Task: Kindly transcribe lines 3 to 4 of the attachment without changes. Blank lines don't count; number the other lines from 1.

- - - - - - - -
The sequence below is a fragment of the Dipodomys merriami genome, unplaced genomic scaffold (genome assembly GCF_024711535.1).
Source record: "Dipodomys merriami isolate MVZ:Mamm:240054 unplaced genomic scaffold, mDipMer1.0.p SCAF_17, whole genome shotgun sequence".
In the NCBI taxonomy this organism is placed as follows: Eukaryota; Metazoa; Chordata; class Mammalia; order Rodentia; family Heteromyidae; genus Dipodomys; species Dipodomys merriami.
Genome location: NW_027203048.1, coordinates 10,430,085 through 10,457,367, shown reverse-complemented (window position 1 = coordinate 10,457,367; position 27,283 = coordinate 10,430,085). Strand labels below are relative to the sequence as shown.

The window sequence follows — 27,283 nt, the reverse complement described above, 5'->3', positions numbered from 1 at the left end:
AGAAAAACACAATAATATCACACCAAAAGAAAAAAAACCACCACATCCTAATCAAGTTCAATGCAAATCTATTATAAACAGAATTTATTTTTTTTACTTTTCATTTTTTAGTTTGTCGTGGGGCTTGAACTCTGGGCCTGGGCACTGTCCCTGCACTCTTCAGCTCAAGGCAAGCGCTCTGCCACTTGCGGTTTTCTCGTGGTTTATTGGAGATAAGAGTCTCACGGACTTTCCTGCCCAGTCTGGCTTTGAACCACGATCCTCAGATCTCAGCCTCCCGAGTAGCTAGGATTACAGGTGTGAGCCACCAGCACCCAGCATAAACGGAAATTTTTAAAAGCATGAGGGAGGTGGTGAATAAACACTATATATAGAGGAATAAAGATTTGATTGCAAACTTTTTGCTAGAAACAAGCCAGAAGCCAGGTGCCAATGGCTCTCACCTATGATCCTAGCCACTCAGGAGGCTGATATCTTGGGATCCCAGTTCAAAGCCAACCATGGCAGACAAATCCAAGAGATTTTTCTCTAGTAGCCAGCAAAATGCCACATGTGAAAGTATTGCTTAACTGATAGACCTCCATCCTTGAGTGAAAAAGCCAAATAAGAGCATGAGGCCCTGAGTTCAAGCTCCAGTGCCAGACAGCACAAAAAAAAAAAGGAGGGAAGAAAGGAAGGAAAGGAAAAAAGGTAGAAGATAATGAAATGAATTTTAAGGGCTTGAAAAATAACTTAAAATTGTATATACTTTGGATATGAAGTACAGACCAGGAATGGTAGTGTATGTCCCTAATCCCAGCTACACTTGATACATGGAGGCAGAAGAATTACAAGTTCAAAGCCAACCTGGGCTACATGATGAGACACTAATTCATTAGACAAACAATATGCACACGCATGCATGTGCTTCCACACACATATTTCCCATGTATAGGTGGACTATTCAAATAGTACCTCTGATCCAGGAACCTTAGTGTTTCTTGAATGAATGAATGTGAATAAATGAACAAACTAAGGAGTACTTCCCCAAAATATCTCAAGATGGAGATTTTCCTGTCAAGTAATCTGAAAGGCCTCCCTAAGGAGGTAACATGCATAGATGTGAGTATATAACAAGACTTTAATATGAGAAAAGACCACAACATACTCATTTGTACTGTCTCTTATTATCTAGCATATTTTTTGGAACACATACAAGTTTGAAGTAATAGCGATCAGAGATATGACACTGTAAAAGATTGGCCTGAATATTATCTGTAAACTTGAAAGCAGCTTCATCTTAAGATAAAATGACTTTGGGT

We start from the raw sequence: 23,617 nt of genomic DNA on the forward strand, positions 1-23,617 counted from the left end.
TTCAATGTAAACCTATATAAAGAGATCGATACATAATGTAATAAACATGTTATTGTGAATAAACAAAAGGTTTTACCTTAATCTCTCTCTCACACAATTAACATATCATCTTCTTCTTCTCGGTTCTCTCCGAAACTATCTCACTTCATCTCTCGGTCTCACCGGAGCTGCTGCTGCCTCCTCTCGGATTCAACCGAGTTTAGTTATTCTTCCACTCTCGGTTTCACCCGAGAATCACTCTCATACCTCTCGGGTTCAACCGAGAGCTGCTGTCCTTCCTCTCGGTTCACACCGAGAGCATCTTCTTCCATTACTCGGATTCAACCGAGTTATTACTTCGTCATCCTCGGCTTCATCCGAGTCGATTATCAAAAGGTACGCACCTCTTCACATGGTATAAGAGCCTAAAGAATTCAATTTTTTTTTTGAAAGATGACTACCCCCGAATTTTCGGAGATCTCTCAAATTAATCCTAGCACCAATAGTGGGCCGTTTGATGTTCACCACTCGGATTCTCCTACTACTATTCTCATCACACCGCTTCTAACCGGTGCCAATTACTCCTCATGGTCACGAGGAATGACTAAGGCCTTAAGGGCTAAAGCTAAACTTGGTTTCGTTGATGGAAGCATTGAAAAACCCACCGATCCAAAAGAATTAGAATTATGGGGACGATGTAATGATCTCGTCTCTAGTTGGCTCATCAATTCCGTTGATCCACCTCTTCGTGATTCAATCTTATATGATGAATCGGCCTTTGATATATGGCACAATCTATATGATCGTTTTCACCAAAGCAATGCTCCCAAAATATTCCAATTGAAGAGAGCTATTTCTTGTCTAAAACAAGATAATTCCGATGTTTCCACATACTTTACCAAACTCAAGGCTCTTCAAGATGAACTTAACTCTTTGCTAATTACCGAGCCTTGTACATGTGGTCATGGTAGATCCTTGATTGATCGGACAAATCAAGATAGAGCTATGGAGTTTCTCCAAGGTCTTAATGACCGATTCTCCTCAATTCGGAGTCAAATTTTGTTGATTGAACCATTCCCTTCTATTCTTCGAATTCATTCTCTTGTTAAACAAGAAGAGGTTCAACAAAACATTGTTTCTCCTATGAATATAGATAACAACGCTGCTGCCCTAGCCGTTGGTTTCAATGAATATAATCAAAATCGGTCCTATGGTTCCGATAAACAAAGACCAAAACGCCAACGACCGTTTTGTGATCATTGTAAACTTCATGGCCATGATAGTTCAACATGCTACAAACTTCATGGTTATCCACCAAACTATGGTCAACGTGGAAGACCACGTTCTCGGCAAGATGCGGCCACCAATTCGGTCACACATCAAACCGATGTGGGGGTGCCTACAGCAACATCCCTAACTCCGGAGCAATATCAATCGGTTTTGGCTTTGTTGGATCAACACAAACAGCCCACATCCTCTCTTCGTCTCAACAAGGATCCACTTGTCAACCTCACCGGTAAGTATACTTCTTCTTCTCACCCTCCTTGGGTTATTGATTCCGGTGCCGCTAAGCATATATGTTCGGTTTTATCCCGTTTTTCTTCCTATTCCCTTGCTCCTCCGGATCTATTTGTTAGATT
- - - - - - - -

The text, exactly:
In the NCBI taxonomy this organism is placed as follows: Eukaryota; Metazoa; Chordata; class Mammalia; order Rodentia; family Heteromyidae; genus Dipodomys; species Dipodomys merriami.
Genome location: NW_027203048.1, coordinates 10,430,085 through 10,457,367, shown reverse-complemented (window position 1 = coordinate 10,457,367; position 27,283 = coordinate 10,430,085). Strand labels below are relative to the sequence as shown.